What are the Seven Species?
For Adonai your God is bringing you into a good land, a land with streams and springs and fountains issuing from plain and hill; a land of wheat and barley, of vines, figs, and pomegranates, a land of olive trees and honey. -Deuteronomy 8:7-8
Wheat, barley, grape, fig, pomegranate, olive, and date. Collectively they are known as the sheva minim, the seven species of sacred fruits and grains grown in the Land of Israel.
While Jews are widely known as the People of the Book, the ancient Israelites were a people of the land, mostly farmers and shepherds. Rather than contemplate God’s sacred Torah, they contemplated God’s sacred Creation. Instead of chanting from a prayer book as a means of spiritual uplift, they sacrificed offerings from their flocks and harvests. Indeed, to the ancient Israelites, the seven species were not only evidence of the land’s great bounty, but evidence of God’s love toward them.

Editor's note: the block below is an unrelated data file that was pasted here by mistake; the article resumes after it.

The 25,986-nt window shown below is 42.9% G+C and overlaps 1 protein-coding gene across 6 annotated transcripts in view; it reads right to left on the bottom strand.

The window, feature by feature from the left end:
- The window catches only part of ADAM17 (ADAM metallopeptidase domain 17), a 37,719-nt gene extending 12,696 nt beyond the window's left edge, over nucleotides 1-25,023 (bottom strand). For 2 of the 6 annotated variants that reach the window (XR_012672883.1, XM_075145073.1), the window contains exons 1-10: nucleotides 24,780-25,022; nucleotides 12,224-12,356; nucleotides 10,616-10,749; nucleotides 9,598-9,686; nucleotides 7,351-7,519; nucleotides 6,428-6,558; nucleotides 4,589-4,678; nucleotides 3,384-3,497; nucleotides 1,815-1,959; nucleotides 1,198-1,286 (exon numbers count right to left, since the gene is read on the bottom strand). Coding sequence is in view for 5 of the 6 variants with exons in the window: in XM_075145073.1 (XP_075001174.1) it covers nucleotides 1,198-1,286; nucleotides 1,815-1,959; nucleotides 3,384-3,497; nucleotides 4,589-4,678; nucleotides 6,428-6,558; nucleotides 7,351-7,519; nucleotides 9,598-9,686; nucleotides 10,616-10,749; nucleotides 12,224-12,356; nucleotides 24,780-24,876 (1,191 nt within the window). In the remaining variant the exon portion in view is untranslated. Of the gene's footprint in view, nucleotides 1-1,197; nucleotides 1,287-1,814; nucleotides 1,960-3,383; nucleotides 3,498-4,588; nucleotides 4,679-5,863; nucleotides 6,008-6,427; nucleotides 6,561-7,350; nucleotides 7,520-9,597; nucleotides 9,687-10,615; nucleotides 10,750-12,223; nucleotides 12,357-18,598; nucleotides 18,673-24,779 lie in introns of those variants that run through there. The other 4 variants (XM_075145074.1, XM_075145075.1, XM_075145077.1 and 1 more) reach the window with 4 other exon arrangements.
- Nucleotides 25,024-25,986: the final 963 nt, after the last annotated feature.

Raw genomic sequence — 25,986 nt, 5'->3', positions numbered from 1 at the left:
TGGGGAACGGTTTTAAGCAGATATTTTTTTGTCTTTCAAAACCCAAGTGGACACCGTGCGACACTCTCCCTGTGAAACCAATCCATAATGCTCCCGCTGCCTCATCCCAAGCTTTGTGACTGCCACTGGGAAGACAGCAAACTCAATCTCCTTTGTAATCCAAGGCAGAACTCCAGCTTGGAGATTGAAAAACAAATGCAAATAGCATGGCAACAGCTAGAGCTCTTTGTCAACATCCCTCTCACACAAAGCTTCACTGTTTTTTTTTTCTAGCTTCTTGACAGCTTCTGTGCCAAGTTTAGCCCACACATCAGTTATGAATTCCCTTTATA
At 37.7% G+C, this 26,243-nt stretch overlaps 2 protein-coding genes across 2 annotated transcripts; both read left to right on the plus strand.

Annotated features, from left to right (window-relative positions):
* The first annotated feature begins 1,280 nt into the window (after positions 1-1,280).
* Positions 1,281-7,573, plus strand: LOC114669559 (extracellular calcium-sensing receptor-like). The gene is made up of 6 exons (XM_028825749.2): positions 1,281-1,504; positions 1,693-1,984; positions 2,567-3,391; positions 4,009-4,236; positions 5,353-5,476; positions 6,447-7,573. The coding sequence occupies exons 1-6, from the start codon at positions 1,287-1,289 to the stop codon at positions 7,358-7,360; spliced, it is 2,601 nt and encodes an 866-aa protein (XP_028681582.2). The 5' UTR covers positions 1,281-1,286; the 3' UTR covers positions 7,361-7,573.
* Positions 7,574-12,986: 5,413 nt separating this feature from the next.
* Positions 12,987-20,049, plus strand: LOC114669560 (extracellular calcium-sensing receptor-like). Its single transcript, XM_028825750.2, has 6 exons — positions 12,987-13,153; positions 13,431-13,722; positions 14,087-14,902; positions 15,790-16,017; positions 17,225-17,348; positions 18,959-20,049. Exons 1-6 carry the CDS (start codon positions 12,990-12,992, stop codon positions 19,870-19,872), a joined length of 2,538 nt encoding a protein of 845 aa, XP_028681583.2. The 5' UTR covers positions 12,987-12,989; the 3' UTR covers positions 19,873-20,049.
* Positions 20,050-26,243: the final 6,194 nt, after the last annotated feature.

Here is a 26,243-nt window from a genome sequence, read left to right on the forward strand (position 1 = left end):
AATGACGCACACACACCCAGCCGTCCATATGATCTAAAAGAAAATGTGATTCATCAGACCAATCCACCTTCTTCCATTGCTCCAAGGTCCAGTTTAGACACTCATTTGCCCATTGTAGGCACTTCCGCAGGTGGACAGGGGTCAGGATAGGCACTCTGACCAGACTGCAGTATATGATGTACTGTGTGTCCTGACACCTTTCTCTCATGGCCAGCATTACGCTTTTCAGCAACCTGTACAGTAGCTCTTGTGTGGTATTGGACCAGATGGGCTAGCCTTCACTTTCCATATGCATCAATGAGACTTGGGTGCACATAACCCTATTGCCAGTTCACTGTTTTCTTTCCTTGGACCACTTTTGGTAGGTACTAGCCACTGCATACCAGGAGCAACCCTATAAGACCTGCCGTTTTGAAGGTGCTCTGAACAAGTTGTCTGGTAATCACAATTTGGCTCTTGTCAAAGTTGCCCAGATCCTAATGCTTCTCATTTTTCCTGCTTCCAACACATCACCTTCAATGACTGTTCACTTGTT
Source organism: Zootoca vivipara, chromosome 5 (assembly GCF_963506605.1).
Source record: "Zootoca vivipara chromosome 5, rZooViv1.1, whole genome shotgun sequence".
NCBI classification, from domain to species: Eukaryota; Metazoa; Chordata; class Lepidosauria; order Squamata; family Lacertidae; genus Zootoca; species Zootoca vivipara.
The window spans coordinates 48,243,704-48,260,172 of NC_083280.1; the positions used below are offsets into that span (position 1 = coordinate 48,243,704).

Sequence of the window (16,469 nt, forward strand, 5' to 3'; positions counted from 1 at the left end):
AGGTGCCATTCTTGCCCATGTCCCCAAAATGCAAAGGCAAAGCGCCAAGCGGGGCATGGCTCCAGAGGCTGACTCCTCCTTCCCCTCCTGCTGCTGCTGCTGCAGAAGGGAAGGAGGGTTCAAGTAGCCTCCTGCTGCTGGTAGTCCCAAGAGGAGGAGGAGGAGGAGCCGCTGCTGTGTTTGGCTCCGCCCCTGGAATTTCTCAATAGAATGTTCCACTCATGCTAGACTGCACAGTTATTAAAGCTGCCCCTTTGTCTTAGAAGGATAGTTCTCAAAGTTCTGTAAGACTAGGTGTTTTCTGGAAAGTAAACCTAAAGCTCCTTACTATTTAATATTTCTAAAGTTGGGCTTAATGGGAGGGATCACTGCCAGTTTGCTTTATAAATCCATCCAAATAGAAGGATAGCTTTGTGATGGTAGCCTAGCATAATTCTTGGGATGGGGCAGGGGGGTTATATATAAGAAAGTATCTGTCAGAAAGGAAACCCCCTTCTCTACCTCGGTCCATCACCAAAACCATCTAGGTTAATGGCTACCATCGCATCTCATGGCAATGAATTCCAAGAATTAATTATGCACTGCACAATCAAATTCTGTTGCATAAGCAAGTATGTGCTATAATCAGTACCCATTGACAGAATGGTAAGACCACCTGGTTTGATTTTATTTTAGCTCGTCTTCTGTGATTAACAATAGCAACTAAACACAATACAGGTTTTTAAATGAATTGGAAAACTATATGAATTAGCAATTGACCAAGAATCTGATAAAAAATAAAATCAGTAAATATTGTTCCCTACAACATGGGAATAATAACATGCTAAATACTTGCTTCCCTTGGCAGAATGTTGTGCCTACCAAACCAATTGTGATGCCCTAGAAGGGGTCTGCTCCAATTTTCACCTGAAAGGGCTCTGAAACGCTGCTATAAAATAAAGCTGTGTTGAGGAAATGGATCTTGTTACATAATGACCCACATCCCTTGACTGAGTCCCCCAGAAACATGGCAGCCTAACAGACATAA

Since the ancient Israelites were farmers and shepherds, many of the holidays that we celebrate today began as agricultural festivals. Tu Bishvat marked the emergence of spring. In the exile that followed the destruction of the Second Temple in 70 C.E., Tu Bishvat became a way to maintain a connection to Israel and the seven species were incorporated into the observance of the holiday. Shavuot, too, began as an agricultural festival, marking the end of the spring barley harvest and the beginning of the summer wheat harvest. Barley and wheat, two of the seven species, were brought to the Temple as an offering. After the destruction of the Temple, Jews began to decorate their homes and synagogues with greenery and flowers on Shavuot.
After Israel’s monarchies fell, the majority of Jews settled outside of Israel and became an increasingly urban people. Though many rural ways of life were forgotten, the memory of the seven sacred species stayed alive throughout the generations. Now in the modern State of Israel, Jewish farmers are once again cultivating these seven species.